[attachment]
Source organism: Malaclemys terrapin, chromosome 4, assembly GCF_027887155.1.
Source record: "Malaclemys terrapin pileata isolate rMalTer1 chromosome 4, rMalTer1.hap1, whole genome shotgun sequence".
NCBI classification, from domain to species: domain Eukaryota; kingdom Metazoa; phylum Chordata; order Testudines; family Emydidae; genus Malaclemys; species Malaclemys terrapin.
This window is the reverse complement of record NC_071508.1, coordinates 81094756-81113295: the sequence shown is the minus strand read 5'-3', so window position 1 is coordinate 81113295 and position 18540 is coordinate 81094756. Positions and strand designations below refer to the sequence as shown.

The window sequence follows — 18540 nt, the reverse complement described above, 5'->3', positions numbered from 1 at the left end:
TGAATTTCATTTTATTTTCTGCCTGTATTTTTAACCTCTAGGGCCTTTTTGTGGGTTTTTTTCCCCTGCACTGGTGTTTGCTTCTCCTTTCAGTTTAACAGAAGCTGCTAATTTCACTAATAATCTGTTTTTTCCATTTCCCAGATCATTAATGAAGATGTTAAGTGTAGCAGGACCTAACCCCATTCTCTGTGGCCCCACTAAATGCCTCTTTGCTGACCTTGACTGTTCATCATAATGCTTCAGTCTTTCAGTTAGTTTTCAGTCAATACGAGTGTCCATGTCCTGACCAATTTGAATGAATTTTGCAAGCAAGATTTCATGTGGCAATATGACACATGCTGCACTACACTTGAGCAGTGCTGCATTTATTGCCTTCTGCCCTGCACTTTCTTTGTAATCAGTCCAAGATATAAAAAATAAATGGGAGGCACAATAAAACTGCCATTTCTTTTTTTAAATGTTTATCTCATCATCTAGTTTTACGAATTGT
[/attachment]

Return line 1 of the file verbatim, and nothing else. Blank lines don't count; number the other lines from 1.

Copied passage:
Source organism: Malaclemys terrapin, chromosome 4, assembly GCF_027887155.1.